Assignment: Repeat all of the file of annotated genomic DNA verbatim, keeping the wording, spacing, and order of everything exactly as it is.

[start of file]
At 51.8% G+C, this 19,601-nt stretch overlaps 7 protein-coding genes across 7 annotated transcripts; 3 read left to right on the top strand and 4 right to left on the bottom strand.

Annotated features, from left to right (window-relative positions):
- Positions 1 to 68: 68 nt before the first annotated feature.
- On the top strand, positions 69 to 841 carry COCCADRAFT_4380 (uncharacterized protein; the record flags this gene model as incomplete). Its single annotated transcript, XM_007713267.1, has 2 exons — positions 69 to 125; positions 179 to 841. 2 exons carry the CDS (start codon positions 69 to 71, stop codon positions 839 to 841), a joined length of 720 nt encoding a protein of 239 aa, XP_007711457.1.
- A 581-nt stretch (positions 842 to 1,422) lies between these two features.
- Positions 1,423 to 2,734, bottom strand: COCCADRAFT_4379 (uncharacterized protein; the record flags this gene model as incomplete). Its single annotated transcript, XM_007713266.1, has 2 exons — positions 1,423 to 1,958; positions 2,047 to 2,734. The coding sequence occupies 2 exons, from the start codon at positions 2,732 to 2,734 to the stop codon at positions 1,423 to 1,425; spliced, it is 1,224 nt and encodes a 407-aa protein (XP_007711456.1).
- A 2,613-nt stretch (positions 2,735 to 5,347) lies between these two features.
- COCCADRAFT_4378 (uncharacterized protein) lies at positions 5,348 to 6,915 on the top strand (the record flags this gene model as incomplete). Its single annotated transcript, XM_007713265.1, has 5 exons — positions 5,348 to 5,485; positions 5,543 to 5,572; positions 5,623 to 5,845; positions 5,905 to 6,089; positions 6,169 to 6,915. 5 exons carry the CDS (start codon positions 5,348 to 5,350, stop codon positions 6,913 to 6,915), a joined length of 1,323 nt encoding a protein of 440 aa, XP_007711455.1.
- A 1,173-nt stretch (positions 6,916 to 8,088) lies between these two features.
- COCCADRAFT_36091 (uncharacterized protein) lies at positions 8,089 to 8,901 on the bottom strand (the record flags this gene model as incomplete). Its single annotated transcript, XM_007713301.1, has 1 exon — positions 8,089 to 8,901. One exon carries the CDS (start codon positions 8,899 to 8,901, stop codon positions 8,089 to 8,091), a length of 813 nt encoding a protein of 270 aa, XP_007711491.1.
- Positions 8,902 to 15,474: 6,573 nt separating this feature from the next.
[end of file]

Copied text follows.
At 51.8% G+C, this 19,601-nt stretch overlaps 7 protein-coding genes across 7 annotated transcripts; 3 read left to right on the top strand and 4 right to left on the bottom strand.

Annotated features, from left to right (window-relative positions):
- Positions 1 to 68: 68 nt before the first annotated feature.
- On the top strand, positions 69 to 841 carry COCCADRAFT_4380 (uncharacterized protein; the record flags this gene model as incomplete). Its single annotated transcript, XM_007713267.1, has 2 exons — positions 69 to 125; positions 179 to 841. 2 exons carry the CDS (start codon positions 69 to 71, stop codon positions 839 to 841), a joined length of 720 nt encoding a protein of 239 aa, XP_007711457.1.
- A 581-nt stretch (positions 842 to 1,422) lies between these two features.
- Positions 1,423 to 2,734, bottom strand: COCCADRAFT_4379 (uncharacterized protein; the record flags this gene model as incomplete). Its single annotated transcript, XM_007713266.1, has 2 exons — positions 1,423 to 1,958; positions 2,047 to 2,734. The coding sequence occupies 2 exons, from the start codon at positions 2,732 to 2,734 to the stop codon at positions 1,423 to 1,425; spliced, it is 1,224 nt and encodes a 407-aa protein (XP_007711456.1).
- A 2,613-nt stretch (positions 2,735 to 5,347) lies between these two features.
- COCCADRAFT_4378 (uncharacterized protein) lies at positions 5,348 to 6,915 on the top strand (the record flags this gene model as incomplete). Its single annotated transcript, XM_007713265.1, has 5 exons — positions 5,348 to 5,485; positions 5,543 to 5,572; positions 5,623 to 5,845; positions 5,905 to 6,089; positions 6,169 to 6,915. 5 exons carry the CDS (start codon positions 5,348 to 5,350, stop codon positions 6,913 to 6,915), a joined length of 1,323 nt encoding a protein of 440 aa, XP_007711455.1.
- A 1,173-nt stretch (positions 6,916 to 8,088) lies between these two features.
- COCCADRAFT_36091 (uncharacterized protein) lies at positions 8,089 to 8,901 on the bottom strand (the record flags this gene model as incomplete). Its single annotated transcript, XM_007713301.1, has 1 exon — positions 8,089 to 8,901. One exon carries the CDS (start codon positions 8,899 to 8,901, stop codon positions 8,089 to 8,091), a length of 813 nt encoding a protein of 270 aa, XP_007711491.1.
- Positions 8,902 to 15,474: 6,573 nt separating this feature from the next.